Imagine someone squirting water in the face, or using an electronic cattle prod to encourage a child to “behave”... would it be alright, if it was explained, “Oh, but the child has autism and can’t be controlled”? If these inhumane and abusive treatments were to have occurred to a non-disabled child in the general education classroom, or playground, how quickly public outrage would have brought an end to such treatment?
That these types of “treatments” can be justified as “emergency measures”, and continue to exist for people with disabilities, is wrong, dehumanizing, and demeaning. If these procedures are used in segregated settings, out of the community’s sight, do they become less offensive? Or is it just easier to ignore?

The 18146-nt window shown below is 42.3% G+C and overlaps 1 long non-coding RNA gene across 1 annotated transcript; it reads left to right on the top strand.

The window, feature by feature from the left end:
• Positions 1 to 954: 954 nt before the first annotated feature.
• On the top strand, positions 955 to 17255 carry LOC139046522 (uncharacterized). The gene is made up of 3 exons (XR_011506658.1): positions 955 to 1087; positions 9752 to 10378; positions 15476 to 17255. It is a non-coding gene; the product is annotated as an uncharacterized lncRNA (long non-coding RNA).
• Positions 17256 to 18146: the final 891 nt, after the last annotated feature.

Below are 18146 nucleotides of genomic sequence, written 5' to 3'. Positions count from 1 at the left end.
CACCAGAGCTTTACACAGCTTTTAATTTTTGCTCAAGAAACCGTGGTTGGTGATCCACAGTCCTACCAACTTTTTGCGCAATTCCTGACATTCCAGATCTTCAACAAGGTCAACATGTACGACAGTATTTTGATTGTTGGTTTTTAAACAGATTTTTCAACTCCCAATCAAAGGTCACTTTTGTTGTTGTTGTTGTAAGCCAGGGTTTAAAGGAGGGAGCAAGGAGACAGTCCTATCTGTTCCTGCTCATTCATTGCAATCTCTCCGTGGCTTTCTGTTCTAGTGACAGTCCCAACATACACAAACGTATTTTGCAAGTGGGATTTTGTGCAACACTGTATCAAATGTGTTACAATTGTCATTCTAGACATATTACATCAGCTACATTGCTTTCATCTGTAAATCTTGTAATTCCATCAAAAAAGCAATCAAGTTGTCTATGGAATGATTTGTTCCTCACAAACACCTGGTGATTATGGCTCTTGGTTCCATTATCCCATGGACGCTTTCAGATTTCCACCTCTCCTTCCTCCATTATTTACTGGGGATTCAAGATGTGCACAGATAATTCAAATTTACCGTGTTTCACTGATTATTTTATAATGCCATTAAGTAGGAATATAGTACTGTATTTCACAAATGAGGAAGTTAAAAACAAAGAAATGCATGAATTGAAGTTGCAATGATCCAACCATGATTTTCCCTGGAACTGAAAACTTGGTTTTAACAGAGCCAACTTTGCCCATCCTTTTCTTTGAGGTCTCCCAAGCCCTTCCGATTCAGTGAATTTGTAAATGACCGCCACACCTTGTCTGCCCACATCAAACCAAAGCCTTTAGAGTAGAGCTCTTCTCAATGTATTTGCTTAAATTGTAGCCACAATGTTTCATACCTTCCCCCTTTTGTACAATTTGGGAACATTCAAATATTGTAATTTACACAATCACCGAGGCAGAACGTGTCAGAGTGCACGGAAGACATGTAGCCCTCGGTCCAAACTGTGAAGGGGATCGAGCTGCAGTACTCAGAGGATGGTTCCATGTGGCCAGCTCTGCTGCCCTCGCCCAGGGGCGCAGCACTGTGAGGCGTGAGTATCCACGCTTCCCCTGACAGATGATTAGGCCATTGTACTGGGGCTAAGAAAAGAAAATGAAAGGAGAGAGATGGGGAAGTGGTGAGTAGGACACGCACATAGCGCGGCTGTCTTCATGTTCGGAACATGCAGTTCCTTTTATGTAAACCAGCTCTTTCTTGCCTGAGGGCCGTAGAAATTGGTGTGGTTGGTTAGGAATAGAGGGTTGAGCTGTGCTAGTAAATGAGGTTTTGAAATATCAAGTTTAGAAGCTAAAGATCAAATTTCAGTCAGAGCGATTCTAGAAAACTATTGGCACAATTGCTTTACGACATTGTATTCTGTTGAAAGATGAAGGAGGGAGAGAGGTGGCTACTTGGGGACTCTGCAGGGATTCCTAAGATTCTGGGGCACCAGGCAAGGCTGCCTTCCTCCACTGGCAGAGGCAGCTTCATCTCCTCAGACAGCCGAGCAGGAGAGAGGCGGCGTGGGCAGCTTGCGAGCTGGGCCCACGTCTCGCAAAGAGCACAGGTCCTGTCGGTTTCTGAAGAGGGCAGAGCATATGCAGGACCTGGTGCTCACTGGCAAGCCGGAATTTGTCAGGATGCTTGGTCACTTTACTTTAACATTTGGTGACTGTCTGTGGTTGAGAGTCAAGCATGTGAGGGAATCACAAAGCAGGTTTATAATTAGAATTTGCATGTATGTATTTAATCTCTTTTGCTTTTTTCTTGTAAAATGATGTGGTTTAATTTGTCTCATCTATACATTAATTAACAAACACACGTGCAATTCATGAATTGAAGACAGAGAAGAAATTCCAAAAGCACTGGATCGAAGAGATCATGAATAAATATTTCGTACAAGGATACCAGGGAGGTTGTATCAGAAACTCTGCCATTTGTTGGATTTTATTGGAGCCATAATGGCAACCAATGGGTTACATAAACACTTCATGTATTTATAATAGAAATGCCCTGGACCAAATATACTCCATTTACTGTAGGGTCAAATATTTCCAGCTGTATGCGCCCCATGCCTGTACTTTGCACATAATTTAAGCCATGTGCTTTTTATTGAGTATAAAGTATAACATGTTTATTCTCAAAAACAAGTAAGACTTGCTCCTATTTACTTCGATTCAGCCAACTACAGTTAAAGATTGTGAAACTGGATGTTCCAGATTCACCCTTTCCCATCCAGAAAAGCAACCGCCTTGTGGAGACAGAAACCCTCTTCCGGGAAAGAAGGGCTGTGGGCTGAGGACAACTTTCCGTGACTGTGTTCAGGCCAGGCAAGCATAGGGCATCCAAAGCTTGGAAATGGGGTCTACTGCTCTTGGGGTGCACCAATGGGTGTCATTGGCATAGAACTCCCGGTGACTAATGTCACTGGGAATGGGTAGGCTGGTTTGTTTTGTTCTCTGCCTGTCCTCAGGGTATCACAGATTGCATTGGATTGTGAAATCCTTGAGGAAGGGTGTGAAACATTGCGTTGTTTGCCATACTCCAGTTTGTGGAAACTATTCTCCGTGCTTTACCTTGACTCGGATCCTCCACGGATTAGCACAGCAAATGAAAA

In this enlightened age, we, as parents of a child with a disability have heard unbelievable expressions of misinformation, stereotypes, hatred, and beliefs about “rights” and access to a public education.
There is a belief among some within the community of Sierra Madre that removal, exclusion, and group shunning of children who behave, or learn differently,  should lead to exclusion from their learning community. For some, turning their backs on a child in crisis seems to be a reasonable expectation, rather than gathering supports, pulling together, and standing with the child and family in crisis, as accepted, valued, respected, and welcomed members of the community.